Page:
In fact, methane gas is one of the largest contributors to global warming and can trap up to 100 times more heat in the atmosphere than carbon dioxide over a five-year period. Most of the methane comes from cows on factory farms that are fed low-quality grains that their bodies were not made to digest, resulting in high levels of indigestion and flatulence. All of this gas then enters our atmosphere.
In addition, meat and other animal products have a huge carbon footprint due to the deforestation needed to grow feed, and graze animals, as well as all the transportation involved in both feeding the animals and distributing the products to consumers. That ends up being a lot of travel and tons of carbon output.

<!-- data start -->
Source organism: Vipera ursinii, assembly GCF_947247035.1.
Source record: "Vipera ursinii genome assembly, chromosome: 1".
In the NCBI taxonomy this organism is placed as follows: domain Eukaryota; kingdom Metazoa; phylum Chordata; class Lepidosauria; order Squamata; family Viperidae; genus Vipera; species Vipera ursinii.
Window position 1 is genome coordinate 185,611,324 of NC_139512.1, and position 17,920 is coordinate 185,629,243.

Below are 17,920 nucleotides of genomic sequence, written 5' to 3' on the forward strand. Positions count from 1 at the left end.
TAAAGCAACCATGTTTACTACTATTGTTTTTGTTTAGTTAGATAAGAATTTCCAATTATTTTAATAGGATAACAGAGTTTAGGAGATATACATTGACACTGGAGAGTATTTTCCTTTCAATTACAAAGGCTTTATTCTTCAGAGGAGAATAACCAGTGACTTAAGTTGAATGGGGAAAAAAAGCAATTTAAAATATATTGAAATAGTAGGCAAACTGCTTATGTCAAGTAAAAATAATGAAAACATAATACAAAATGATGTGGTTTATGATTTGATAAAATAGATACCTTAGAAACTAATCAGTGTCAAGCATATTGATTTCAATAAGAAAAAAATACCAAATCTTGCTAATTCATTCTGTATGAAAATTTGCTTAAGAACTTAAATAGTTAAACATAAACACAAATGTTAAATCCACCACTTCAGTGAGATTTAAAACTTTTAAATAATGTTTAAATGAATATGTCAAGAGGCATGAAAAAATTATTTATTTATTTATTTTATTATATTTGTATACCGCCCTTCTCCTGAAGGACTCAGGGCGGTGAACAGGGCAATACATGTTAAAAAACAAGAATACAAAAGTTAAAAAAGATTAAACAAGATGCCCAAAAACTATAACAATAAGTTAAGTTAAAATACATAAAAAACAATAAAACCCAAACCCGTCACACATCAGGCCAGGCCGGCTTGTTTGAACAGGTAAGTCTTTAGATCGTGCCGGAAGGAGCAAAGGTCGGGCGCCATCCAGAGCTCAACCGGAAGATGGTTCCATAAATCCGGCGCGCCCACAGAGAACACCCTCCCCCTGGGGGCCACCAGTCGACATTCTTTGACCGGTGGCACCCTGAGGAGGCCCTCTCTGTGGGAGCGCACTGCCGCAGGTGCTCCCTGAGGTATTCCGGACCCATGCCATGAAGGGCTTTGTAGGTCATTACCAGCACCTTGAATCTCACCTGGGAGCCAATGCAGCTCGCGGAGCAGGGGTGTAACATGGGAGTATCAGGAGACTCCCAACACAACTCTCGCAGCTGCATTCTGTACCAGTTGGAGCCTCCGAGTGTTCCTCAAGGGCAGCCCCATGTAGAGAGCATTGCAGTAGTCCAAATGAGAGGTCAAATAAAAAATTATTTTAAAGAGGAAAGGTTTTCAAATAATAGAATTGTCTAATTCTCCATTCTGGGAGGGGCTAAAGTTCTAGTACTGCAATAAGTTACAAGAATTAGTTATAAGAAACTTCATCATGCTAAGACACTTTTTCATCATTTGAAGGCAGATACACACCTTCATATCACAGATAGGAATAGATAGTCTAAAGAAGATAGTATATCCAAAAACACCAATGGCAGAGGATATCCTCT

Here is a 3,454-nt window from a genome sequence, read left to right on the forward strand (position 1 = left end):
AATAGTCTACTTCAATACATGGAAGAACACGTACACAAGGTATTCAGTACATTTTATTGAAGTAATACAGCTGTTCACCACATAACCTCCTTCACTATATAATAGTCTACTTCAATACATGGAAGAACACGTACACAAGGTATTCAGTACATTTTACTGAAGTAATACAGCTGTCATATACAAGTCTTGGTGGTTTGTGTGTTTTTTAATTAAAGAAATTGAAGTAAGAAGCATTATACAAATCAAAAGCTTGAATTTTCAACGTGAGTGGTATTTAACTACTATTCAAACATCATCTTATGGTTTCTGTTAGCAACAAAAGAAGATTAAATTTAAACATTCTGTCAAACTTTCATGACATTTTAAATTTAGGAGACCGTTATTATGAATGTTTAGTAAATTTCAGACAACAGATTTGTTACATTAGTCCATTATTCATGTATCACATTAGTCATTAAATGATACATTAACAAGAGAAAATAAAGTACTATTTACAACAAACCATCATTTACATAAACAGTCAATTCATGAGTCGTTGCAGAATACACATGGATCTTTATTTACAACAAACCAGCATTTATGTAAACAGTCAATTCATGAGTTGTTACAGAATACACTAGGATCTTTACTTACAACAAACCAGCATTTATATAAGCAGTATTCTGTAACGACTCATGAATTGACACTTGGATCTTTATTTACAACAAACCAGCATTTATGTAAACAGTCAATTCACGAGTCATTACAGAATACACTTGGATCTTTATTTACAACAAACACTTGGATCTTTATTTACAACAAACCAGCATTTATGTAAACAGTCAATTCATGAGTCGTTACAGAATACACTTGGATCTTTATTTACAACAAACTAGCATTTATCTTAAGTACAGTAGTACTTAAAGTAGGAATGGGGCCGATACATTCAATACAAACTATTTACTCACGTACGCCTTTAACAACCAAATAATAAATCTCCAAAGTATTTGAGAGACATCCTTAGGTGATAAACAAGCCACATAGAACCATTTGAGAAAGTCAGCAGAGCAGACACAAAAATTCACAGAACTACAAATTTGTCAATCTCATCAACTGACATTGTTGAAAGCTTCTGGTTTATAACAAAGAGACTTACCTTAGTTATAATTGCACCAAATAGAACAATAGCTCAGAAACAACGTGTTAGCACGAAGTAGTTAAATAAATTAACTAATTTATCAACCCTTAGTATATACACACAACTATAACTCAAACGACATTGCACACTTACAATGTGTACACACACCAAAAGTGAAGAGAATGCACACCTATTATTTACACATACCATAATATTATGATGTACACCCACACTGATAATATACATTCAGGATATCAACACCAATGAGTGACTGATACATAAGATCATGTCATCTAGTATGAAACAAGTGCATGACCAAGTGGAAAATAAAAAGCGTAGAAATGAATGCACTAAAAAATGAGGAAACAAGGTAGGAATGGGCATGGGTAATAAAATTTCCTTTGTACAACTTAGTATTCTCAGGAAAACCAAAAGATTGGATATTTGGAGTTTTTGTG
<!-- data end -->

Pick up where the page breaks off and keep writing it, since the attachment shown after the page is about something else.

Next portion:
3. Factory Farms Produce An Unbearable Smell For Local Residents
Living near an animal farm can be quite uncomfortable. Livestock in the U.S. produces 500 million tons of excrement every year. This is way more waste than factory farms could ever redistribute as fertilizer, so the majority of waste is left to fester in massive, open-air waste lagoons. When these cesspools get full, factory farms will frequently get around water pollution limits by spraying liquid manure into the air, creating mists of pollutants carried away by the wind.
Having to live with the awful smell and harmful gases released by farm waste can ruin people’s health and quality of life. The CDC has even reported that mental health deterioration and increased sensitization to smells can occur in people who live near factory farms. Sadly, many communities located near factory farms fall below the poverty level so they do not have the option to relocate to a place with cleaner air.